Universal, Sony and Warner sue Streamripping king Youtube-mp3.org

Youtube-mp3.org, the world’s largest site dedicated to offering illegally “stream ripped” music, is being taken to court by the record business.

According to MUSO, ripping sites – which enable users to ‘rip’ offline audio and video from YouTube videos – were responsible for around 18% of all music piracy last year.

They are the fastest-growing form of entertainment piracy online – research from IPSOS suggests that 49% of all 16-24 year olds engage in the activity.

YouTube-mp3.org boasts more than 60 million unique users per month, and is estimated to be responsible for upwards of 40% of all unlawful stream ripping of music from YouTube.

According to a legal filing which you can read in full through here, Universal, Sony and Warner filed a lawsuit against the Germany-based site’s owner, PMD TECHNOLOGIE UG – as well as its operator, Philip Matesanz – earlier today in California.

The majors are demanding a jury trial for a series of alleged offenses involving copyright infringement.

The lawsuit reads: “YTMP3 was designed and exists for one principal reason: to profit from the unauthorized reproduction and distribution of the popular copyrighted recorded music that appears on YouTube, a substantial portion of which is owned or controlled
by Plaintiffs.”

It adds: “Stream ripping replaces lawful, revenue-generating streaming and downloads of recordings over the internet and sales of phonorecords in tangible media with the mass distribution of unauthorized copies, depriving copyright owners of compensation and enriching unlawful actors at copyright owners’ and artists’ expense.

“The scale of stream ripping, and the corresponding impact on music industry revenues, is enormous.”

Major label lawsuit

“The scale of stream ripping, and the corresponding impact on music industry revenues, is enormous.

“Plaintiffs are informed and believe, and on that basis allege, that tens, or even hundreds, of millions of tracks are illegally copied and distributed by stream ripping services each month.”

The legal filing points out that from 2013 to 2015 alone, there was a 50% increase in unauthorized stream ripping in the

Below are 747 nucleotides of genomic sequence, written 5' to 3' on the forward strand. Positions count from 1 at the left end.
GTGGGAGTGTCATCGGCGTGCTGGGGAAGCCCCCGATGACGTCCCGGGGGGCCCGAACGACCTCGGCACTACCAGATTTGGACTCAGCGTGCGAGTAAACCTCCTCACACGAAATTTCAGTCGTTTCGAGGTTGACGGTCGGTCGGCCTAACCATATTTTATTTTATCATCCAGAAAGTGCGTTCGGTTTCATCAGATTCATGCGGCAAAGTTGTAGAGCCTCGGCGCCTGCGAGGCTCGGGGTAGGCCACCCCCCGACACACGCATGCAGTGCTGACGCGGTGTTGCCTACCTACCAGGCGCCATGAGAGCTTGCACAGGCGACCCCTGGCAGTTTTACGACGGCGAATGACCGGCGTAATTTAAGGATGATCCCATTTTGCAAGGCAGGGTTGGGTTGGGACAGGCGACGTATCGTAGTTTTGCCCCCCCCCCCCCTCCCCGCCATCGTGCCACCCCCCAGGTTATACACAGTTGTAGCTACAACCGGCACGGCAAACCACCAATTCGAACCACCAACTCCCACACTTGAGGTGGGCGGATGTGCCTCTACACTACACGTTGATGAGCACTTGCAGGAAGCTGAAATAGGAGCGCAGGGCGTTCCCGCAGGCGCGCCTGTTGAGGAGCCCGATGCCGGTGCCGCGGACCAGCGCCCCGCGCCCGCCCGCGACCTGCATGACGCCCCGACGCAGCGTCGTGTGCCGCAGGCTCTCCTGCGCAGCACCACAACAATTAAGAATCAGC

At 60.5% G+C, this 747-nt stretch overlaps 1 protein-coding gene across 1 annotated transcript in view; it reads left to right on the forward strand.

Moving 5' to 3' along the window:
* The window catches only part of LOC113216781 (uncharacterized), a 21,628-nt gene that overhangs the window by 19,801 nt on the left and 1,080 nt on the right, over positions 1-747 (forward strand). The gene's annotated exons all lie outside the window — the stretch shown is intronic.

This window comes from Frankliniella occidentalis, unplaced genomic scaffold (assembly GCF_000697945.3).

United States.

And in an uncommon stand of solidarity with YouTube’s anti-piracy tools, the major labels allege that YouTube-mp3.org is “unlawfully circumventing technological measures that YouTube has implemented to prevent the downloading or copying of content from the YouTube service”.

IFPI Chief Executive Frances Moore said: “This is a coordinated action to protect the rights of artists and labels from the blatant infringements of YouTube-mp3, the world’s single-largest ‘stream ripping’ site.

“Music companies and digital services today offer fans more options than ever before to listen to music legally, when and where they want to do so – over hundreds of services with scores of millions of tracks – all while compensating artists and labels. Stream ripping sites should not be allowed jeopardise this.”

Cary Sherman, the Chairman and CEO of the Recording Industry Association of America (RIAA) said: “This site is raking in millions on the backs of artists, songwriters and labels.

“We are doing our part, but everyone in the music ecosystem who says they believe that artists should be compensated for their work has a role to play. It should not be so easy to engage in this activity in the first place, and no stream ripping site should appear at the top of any search result or app chart.”

In the UK, the BPI, representing UK record labels, is putting the stream ripping site on formal notice of intended legal action if it does not cease infringing.

Geoff Taylor, BPI Chief Executive, said: “It’s time to stop illegal sites like this building huge fortunes by ripping off artists and labels. Fans have access now to a fantastic range of legal music streaming services, but they can only exist if we take action to tackle the online black market.

“We hope that responsible advertisers, search engines and hosting providers will also reflect on the ethics of supporting sites that enrich themselves by defrauding creators.”

Alison Wenham, CEO of WIN (Worldwide Independent Network) & AIM (Association for Independent Music) endorsed the action, adding: “Stream ripping is not a victimless crime, it involves ripping off the artists and companies who invest their time and money into making music for the public to enjoy. The more stream ripping takes place, the less investment into music will be made to the ultimate detriment of music fans.”

Richard Burgess, CEO of A2IM, representing US independent record labels said: “Stream ripping is yet another illegal activity that deprives artists, songwriters, publishers, and labels of their rightful revenues and their ability to make a living. It must be stopped immediately.”

The prominently placed adverts on YouTube-MP3, often from major brands, are estimated to generate hundreds of thousands of dollars per month for the business.Music Business Worldwide

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